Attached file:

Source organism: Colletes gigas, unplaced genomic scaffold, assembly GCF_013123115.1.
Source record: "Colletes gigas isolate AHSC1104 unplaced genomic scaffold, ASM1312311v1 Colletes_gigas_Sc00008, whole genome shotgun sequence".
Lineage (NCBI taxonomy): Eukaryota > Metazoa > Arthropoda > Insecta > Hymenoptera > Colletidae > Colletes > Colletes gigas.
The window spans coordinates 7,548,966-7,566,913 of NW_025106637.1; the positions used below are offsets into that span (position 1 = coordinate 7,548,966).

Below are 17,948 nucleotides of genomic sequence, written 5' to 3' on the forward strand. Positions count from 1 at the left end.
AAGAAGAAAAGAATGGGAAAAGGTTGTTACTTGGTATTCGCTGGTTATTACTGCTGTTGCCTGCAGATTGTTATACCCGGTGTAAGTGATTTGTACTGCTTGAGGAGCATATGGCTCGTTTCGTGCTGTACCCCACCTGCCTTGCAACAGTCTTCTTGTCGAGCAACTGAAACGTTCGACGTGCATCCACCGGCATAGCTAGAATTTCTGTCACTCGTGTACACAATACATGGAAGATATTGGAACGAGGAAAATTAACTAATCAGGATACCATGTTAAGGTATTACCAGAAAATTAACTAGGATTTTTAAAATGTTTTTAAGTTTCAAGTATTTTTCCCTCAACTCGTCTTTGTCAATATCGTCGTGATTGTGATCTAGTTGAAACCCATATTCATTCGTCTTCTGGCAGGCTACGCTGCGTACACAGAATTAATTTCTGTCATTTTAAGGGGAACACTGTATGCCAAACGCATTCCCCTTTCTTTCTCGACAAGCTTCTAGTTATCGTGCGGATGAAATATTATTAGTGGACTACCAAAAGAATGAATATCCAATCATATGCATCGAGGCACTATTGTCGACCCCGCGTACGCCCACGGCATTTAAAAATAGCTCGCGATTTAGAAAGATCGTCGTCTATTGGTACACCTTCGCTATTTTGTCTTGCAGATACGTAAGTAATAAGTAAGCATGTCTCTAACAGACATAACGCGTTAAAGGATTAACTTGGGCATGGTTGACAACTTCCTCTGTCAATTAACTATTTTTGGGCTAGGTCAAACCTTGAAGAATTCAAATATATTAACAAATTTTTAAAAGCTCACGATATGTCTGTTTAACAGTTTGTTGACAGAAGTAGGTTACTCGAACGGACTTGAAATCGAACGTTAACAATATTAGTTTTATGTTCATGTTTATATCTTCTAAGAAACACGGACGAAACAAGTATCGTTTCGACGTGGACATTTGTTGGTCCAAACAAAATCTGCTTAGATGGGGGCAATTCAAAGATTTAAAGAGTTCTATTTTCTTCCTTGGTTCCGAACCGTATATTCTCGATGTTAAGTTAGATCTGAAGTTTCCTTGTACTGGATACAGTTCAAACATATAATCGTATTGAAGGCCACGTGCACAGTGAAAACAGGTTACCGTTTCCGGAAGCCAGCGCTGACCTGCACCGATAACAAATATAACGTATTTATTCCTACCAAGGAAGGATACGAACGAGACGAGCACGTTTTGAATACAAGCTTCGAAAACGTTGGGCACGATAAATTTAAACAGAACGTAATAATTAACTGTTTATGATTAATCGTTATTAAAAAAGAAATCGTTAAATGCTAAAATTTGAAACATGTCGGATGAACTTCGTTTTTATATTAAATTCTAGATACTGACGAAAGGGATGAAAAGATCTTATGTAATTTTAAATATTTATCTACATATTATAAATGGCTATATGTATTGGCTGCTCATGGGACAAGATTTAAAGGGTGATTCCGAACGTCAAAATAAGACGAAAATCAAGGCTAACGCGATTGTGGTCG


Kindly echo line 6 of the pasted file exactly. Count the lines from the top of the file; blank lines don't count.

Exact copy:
AAGAAGAAAAGAATGGGAAAAGGTTGTTACTTGGTATTCGCTGGTTATTACTGCTGTTGCCTGCAGATTGTTATACCCGGTGTAAGTGATTTGTACTGCTTGAGGAGCATATGGCTCGTTTCGTGCTGTACCCCACCTGCCTTGCAACAGTCTTCTTGTCGAGCAACTGAAACGTTCGACGTGCATCCACCGGCATAGCTAGAATTTCTGTCACTCGTGTACACAATACATGGAAGATATTGGAACGAGGAAAATTAACTAATCAGGATACCATGTTAAGGTATTACCAGAAAATTAACTAGGATTTTTAAAATGTTTTTAAGTTTCAAGTATTTTTCCCTCAACTCGTCTTTGTCAATATCGTCGTGATTGTGATCTAGTTGAAACCCATATTCATTCGTCTTCTGGCAGGCTACGCTGCGTACACAGAATTAATTTCTGTCATTTTAAGGGGAACACTGTATGCCAAACGCATTCCCCTTTCTTTCTCGACAAGCTTCTAGTTATCGTGCGGATGAAATATTATTAGTGGACTACCAAAAGAATGAATATCCAATCATATGCATCGAGGCACTATTGTCGACCCCGCGTACGCCCACGGCATTTAAAAATAGCTCGCGATTTAGAAAGATCGTCGTCTATTGGTACACCTTCGCTATTTTGTCTTGCAGATACGTAAGTAATAAGTAAGCATGTCTCTAACAGACATAACGCGTTAAAGGATTAACTTGGGCATGGTTGACAACTTCCTCTGTCAATTAACTATTTTTGGGCTAGGTCAAACCTTGAAGAATTCAAATATATTAACAAATTTTTAAAAGCTCACGATATGTCTGTTTAACAGTTTGTTGACAGAAGTAGGTTACTCGAACGGACTTGAAATCGAACGTTAACAATATTAGTTTTATGTTCATGTTTATATCTTCTAAGAAACACGGACGAAACAAGTATCGTTTCGACGTGGACATTTGTTGGTCCAAACAAAATCTGCTTAGATGGGGGCAATTCAAAGATTTAAAGAGTTCTATTTTCTTCCTTGGTTCCGAACCGTATATTCTCGATGTTAAGTTAGATCTGAAGTTTCCTTGTACTGGATACAGTTCAAACATATAATCGTATTGAAGGCCACGTGCACAGTGAAAACAGGTTACCGTTTCCGGAAGCCAGCGCTGACCTGCACCGATAACAAATATAACGTATTTATTCCTACCAAGGAAGGATACGAACGAGACGAGCACGTTTTGAATACAAGCTTCGAAAACGTTGGGCACGATAAATTTAAACAGAACGTAATAATTAACTGTTTATGATTAATCGTTATTAAAAAAGAAATCGTTAAATGCTAAAATTTGAAACATGTCGGATGAACTTCGTTTTTATATTAAATTCTAGATACTGACGAAAGGGATGAAAAGATCTTATGTAATTTTAAATATTTATCTACATATTATAAATGGCTATATGTATTGGCTGCTCATGGGACAAGATTTAAAGGGTGATTCCGAACGTCAAAATAAGACGAAAATCAAGGCTAACGCGATTGTGGTCG